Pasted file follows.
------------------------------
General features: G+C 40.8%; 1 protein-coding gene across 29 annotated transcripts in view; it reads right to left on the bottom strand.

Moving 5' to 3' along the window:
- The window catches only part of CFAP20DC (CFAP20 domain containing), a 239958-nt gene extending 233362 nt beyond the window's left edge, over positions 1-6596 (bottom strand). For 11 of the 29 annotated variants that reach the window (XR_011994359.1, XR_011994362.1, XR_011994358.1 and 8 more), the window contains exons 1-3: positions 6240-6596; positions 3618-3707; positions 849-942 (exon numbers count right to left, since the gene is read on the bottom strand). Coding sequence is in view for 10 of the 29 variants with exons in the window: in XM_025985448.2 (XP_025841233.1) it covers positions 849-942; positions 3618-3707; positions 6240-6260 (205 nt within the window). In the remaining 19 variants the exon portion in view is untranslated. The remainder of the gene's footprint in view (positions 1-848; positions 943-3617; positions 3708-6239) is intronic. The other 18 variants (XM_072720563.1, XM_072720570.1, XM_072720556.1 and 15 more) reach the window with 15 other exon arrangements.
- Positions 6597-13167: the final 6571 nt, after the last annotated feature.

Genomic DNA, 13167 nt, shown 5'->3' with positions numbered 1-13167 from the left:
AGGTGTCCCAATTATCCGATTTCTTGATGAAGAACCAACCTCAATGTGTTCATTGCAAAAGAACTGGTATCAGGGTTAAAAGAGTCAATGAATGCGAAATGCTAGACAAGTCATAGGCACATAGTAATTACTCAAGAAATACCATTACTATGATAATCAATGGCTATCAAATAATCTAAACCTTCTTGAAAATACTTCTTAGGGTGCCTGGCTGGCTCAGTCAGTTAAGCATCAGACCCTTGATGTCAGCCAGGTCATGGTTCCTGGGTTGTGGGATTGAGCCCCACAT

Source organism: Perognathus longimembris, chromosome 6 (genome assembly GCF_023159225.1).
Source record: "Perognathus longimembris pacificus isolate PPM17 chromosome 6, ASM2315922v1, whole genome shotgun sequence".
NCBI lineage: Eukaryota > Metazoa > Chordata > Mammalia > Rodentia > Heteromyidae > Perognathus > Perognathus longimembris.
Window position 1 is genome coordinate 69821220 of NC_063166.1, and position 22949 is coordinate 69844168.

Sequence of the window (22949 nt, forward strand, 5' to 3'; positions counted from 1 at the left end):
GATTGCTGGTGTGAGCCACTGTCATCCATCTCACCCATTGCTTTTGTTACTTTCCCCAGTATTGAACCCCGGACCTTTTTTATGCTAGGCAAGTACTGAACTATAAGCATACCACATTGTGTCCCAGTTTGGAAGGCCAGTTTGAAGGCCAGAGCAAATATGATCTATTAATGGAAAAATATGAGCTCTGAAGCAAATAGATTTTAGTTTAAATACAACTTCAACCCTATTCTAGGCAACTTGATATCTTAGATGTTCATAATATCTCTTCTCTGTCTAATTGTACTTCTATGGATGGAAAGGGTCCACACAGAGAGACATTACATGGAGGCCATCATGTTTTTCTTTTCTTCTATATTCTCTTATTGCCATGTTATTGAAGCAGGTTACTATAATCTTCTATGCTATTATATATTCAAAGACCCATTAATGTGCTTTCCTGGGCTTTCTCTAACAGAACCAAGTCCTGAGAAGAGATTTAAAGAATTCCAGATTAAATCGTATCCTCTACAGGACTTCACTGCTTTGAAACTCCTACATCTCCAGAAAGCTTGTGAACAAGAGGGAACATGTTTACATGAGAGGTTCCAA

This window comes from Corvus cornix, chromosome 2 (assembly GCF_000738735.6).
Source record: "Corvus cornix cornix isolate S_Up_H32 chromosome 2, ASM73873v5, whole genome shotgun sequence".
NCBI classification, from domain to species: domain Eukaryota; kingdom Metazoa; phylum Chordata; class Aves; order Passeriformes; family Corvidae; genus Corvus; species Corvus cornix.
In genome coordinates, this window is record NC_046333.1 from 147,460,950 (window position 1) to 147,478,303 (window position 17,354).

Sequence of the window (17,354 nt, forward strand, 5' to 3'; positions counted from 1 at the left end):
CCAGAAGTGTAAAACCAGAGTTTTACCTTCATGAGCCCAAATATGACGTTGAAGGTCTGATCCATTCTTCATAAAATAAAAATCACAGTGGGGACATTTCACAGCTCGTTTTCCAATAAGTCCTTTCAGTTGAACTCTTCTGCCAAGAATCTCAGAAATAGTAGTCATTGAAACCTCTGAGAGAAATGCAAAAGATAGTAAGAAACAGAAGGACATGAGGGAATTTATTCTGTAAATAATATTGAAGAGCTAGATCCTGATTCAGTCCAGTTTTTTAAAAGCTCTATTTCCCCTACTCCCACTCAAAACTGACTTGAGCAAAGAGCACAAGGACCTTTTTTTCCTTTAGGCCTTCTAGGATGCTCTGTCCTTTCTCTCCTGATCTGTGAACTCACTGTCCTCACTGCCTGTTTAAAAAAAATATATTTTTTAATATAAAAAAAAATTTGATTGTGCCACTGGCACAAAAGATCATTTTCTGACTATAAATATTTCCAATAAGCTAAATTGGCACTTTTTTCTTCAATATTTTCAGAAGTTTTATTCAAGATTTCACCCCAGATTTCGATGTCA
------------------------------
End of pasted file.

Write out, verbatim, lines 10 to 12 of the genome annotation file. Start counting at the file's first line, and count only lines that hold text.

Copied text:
Window position 1 is genome coordinate 69821220 of NC_063166.1, and position 22949 is coordinate 69844168.

Sequence of the window (22949 nt, forward strand, 5' to 3'; positions counted from 1 at the left end):
GATTGCTGGTGTGAGCCACTGTCATCCATCTCACCCATTGCTTTTGTTACTTTCCCCAGTATTGAACCCCGGACCTTTTTTATGCTAGGCAAGTACTGAACTATAAGCATACCACATTGTGTCCCAGTTTGGAAGGCCAGTTTGAAGGCCAGAGCAAATATGATCTATTAATGGAAAAATATGAGCTCTGAAGCAAATAGATTTTAGTTTAAATACAACTTCAACCCTATTCTAGGCAACTTGATATCTTAGATGTTCATAATATCTCTTCTCTGTCTAATTGTACTTCTATGGATGGAAAGGGTCCACACAGAGAGACATTACATGGAGGCCATCATGTTTTTCTTTTCTTCTATATTCTCTTATTGCCATGTTATTGAAGCAGGTTACTATAATCTTCTATGCTATTATATATTCAAAGACCCATTAATGTGCTTTCCTGGGCTTTCTCTAACAGAACCAAGTCCTGAGAAGAGATTTAAAGAATTCCAGATTAAATCGTATCCTCTACAGGACTTCACTGCTTTGAAACTCCTACATCTCCAGAAAGCTTGTGAACAAGAGGGAACATGTTTACATGAGAGGTTCCAA